The Chalk Pit

The disused chalk pit is properly known as Hill Barn Pit (or to geologists as Gaster’s Pit 2), is an important geological feature on the chalk downs.
The reason for this is because  the exposed chalk reveals a deposit layer of what is known as Tarrant chalk.

Chalk near the top of the pit

This has provided opportunity for recovery of important fossils. The British Museum of Natural History holds an example of a Bourgueticrinus cf. fritillus, a Crinoid or Sea Lily, a primitive animal which lived on the ocean floor. Also found in scientific studies carried out in the early 1900’s a species of Bryozoa named Pelmatopora lancingensis.

An October view of the disused Chalkpit

An October view of the disused Chalk pit

This description is taken from the 1805 Lancing enclosure award :

‘…a public chalk pit for the use of the all proprietors and occupiers of lands and heriditaments in the Parish of Lancing to be by them expended or used for building and repairing of buildings and the manuring of lands in the said parish’.

It was closed  early in the 20 century after a person was killed while removing chalk and the practise was made illegal.

The site now is distinctly different from the area around ‘The Clump’ due to it’s sheltered position.
At the east end a steep chalk face is now partly covered in vegetation apart from a small area that remains exposed, partly due to the activities of children who enjoy climbing up and down it.

The vegetation here is a mixture of Elder, Hawthorn, Sycamore trees and Ivy which festoons many of the trees.
In one area close to the base of the steepest part of the pit is  a large group of Buddleia davidii shrubs, providing a nectar supply for butterflies and other insects.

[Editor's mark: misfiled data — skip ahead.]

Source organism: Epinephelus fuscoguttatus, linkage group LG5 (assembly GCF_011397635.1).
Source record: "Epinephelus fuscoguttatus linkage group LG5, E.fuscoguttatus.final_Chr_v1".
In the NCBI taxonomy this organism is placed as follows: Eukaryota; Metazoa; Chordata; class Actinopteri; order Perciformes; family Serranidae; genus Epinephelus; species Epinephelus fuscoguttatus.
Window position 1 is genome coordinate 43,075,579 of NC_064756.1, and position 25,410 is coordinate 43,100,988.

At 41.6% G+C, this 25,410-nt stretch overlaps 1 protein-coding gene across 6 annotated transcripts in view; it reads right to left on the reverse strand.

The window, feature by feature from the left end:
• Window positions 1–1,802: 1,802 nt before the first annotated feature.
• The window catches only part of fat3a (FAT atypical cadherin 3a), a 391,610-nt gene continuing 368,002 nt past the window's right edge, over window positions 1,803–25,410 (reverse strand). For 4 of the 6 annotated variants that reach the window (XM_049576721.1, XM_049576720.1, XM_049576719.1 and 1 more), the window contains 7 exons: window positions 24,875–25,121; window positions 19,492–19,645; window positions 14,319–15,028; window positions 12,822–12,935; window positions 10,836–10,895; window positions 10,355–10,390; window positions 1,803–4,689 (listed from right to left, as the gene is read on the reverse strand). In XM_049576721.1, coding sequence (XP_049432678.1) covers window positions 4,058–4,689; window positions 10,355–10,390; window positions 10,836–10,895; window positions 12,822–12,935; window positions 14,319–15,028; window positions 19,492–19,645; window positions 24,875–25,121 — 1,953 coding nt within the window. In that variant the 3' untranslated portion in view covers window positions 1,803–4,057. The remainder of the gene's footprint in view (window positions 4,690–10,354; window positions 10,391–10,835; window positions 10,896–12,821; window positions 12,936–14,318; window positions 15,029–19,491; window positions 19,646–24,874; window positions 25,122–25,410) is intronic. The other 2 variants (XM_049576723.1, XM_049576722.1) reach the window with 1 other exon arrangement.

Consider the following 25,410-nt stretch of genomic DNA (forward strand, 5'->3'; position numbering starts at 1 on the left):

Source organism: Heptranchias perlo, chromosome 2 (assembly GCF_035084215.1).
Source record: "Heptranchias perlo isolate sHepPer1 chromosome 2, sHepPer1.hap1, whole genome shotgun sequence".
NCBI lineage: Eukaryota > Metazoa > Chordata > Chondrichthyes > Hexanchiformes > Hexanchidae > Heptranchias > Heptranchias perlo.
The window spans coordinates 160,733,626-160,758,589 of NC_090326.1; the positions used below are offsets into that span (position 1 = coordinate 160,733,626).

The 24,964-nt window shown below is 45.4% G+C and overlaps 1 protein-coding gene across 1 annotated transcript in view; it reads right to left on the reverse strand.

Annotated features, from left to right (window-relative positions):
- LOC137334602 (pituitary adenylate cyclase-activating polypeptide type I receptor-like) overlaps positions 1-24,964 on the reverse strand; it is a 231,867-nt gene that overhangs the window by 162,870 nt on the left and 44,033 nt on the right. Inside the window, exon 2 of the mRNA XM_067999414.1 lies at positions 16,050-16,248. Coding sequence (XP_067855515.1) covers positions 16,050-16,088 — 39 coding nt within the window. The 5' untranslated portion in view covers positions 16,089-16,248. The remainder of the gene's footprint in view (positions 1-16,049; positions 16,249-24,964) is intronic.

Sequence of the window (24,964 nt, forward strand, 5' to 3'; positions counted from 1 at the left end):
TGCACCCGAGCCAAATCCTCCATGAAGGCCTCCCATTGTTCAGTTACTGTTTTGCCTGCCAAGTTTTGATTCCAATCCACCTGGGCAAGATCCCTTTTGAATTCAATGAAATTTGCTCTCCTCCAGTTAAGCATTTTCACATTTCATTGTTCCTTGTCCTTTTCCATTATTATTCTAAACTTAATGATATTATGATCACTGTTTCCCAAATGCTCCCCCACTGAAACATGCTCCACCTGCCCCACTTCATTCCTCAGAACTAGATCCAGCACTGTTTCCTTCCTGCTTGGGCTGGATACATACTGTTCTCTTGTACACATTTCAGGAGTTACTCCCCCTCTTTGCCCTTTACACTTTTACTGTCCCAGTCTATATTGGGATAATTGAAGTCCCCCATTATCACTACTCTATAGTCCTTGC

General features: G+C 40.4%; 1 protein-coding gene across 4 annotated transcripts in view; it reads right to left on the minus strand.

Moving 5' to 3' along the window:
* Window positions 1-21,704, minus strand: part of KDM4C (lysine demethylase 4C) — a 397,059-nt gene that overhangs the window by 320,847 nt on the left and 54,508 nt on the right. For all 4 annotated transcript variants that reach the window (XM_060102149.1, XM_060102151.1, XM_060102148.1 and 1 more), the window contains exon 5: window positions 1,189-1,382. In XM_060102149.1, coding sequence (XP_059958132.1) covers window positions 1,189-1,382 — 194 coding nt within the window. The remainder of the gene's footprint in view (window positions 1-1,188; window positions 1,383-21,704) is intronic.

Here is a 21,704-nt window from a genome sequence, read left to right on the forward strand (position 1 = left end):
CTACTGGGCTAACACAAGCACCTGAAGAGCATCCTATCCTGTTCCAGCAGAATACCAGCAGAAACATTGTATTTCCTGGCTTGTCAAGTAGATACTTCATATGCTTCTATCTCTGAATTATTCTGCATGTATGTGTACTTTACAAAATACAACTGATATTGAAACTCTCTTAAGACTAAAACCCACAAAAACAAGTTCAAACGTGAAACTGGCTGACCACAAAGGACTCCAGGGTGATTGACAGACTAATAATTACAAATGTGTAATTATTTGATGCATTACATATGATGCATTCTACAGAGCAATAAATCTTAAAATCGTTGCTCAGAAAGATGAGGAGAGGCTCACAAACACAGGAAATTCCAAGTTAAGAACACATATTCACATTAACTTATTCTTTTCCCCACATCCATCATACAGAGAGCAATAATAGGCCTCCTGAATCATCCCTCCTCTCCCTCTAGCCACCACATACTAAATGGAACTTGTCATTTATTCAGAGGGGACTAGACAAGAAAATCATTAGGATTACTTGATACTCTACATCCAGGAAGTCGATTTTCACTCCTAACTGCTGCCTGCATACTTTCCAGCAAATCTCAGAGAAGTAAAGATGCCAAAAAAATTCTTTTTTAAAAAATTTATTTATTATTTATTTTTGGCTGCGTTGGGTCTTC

The open grass space is largely covered with Tor Grass (Brachypodium pinnatum) but mixed with other species of meadow grasses such as Sheep’s fescue (Festuca ovina) and Upright brome (Bromus erectus).
There are patches of Small Scabious, Harebell. Greater and Common Knapweed. In two small areas is a patch of short turf on thin soil where plants such as Milkwort, Squinancywort, Bird’s-foot trefoil, Kidney vetch and Eyebright prefer to grow.

Round-headed Rampion

Round-headed Rampion

The Round-headed Rampion(Phyteuma tenerum), the county flower of Sussex, occurs in small numbers.

The chalkpit on a dull day in November

The chalkpit on a dull day in November

Reptiles such as Adders and sometimes Lizards can occasionally be spotted in a sunlit niche

A curled up Adder seconds before it slid off into the bushes

A curled up Adder seconds before it slid off into the bushes

Spiders This is a known location for the colourful Wasp Spider. (Argiope bruennichi). From around September careful observation may reveal a female among the clumps of Tor Grass

The chalk pit is accessed from either the east, close to the site of an old windmill or from the west end near the Mill Road entrance to the reserve.

7 responses to “The Chalk Pit

  1. Pingback: Some Geology news about the Chalkpit « Friends of Lancing Ring

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  4. Sarah Costeloe

    I wonder could this be the same chalk pit mentioned in this wonderful epitaph in Lancing Churchyard?

    Sacred to the Memory of John Gomery aged 16 years William Harwood aged 15 and James Tate aged 10 who were killed by the falling-in of a Chalk Pit on Lancing Downs the 29th of July 1822

    WHERE yonder chalky cliff extends its side,
    We from descending torrents sought to hide,
    The treacherous pit o’erwhelming laid us low,
    And life forc’d out by one tremendous blow.
    At once from light, from friends, from kindred torn,
    Our sorrowing parents o’er our ashes mourn.
    O thou who treads’t this consecrated earth,
    Let our sad fate to solemn thoughts give birth!
    Then conscience ask should death this day await,
    What, O my soul, would be thy future state!

    • Thank you Sarah, yes it is certainly the same. The chalk pit was closed as a result of this tragic accident as legend has it.

  5. Pingback: Chalk Pit disaster – Epitaph | Friends of Lancing Ring

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